10-year free cash flow (FCF) estimate
|Levered FCF ($, Millions)||US$224.9m||US$424.1m||US$415.9m||US$544.3m||US$787.0m||US$915.3m||US$1.03b||US$1.12b||US$1.19b||US$1.26b|
|Growth Rate Estimate Source||Analyst x5||Analyst x4||Analyst x4||Analyst x2||Analyst x2||Est @ 16.30%||Est @ 12.01%||Est @ 9.01%||Est @ 6.91%||Est @ 5.44%|
|Present Value ($, Millions) Discounted @ 7.4%||US$209||US$368||US$336||US$410||US$552||US$598||US$624||US$633||US$631||US$619|
("Est" = FCF growth rate estimated by Simply Wall St)
Present Value of 10-year Cash Flow (PVCF) = US$5.0b
After calculating the present value of future cash flows in the initial 10-year period, we need to calculate the Terminal Value, which accounts for all future cash flows beyond the first stage. The Gordon Growth formula is used to calculate Terminal Value at a future annual growth rate equal to the 5-year average of the 10-year government bond yield of 2.0%. We discount the terminal cash flows to today's value at a cost of equity of 7.4%.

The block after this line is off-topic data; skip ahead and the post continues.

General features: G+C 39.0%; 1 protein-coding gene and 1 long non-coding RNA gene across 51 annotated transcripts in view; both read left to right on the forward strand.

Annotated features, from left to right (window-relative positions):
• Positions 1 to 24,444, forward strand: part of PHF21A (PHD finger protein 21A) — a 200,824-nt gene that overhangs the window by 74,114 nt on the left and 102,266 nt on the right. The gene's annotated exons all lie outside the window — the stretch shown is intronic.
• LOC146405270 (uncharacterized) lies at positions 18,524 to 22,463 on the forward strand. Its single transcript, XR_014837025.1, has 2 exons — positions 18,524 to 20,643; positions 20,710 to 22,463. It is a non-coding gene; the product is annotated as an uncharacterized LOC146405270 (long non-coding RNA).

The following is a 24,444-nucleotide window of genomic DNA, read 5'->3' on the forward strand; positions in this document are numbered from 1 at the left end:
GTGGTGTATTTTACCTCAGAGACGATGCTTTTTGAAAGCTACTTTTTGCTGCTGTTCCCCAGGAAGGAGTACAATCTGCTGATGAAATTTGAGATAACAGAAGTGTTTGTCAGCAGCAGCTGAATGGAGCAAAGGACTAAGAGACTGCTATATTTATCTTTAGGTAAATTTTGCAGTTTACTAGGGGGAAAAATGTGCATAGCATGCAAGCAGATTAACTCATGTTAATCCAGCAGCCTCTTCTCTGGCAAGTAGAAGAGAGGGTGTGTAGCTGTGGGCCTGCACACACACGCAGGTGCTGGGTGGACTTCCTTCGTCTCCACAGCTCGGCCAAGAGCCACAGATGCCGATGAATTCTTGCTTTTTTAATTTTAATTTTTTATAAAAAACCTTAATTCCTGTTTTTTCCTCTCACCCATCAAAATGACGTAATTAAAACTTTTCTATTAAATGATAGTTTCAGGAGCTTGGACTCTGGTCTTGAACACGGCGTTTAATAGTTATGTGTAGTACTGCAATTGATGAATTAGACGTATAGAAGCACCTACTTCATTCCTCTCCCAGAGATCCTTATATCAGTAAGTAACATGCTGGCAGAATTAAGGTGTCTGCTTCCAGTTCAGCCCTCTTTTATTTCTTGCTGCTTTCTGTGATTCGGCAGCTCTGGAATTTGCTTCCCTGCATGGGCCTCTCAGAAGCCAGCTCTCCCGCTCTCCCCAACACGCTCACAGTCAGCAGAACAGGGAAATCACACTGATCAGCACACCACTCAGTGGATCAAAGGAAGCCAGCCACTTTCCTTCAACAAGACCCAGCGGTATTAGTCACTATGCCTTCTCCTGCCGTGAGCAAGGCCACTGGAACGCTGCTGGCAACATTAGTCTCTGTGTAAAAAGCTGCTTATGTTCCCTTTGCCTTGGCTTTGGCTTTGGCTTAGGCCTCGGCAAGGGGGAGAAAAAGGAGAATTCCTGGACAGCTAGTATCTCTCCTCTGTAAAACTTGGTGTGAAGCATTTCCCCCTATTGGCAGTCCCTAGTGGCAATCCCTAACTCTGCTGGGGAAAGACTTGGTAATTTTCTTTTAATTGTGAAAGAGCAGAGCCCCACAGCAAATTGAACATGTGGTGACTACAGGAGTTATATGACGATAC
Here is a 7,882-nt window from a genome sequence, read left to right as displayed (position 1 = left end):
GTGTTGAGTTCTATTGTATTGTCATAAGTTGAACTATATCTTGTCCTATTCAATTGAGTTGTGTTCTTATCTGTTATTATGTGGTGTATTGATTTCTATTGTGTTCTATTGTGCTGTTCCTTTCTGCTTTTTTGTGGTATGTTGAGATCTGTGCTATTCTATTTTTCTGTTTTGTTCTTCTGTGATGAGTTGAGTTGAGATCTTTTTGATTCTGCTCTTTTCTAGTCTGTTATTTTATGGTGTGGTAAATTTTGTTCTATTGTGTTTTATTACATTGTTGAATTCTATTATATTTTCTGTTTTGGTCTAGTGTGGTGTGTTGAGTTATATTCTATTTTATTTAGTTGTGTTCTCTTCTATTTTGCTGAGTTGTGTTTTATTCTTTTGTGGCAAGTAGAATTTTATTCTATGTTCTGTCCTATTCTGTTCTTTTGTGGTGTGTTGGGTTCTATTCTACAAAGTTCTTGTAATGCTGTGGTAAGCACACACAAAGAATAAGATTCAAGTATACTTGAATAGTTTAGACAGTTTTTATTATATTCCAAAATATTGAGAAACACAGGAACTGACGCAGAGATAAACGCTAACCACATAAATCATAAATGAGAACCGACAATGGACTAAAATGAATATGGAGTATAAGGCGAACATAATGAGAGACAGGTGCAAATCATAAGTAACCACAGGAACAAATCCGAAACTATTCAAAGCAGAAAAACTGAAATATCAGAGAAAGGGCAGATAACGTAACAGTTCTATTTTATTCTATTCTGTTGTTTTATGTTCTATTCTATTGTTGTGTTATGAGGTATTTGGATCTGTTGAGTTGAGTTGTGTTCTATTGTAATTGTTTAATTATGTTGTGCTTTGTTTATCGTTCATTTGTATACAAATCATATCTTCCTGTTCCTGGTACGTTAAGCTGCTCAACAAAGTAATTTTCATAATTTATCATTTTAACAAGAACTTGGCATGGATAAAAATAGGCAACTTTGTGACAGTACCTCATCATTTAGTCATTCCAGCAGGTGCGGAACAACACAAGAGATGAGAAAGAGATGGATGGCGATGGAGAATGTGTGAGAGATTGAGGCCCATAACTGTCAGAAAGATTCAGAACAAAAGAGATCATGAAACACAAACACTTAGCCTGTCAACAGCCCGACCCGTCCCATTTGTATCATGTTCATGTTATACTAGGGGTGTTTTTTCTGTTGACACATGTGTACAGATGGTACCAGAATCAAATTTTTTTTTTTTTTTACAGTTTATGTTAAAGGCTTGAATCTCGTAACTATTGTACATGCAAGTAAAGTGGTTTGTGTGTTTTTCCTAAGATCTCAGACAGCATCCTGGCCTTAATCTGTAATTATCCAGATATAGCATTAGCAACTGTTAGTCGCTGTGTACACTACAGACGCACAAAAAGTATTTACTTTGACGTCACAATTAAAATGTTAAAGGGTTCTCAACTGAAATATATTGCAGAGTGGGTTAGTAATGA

Terminal Value (TV)= FCF2033 × (1 + g) ÷ (r – g) = US$1.3b× (1 + 2.0%) ÷ (7.4%– 2.0%) = US$24b
Present Value of Terminal Value (PVTV)= TV / (1 + r)10= US$24b÷ ( 1 + 7.4%)10= US$12b
The total value is the sum of cash flows for the next ten years plus the discounted terminal value, which results in the Total Equity Value, which in this case is US$17b. In the final step we divide the equity value by the number of shares outstanding. Relative to the current share price of AU$41.5, the company appears quite good value at a 31% discount to where the stock price trades currently. Valuations are imprecise instruments though, rather like a telescope - move a few degrees and end up in a different galaxy. Do keep this in mind.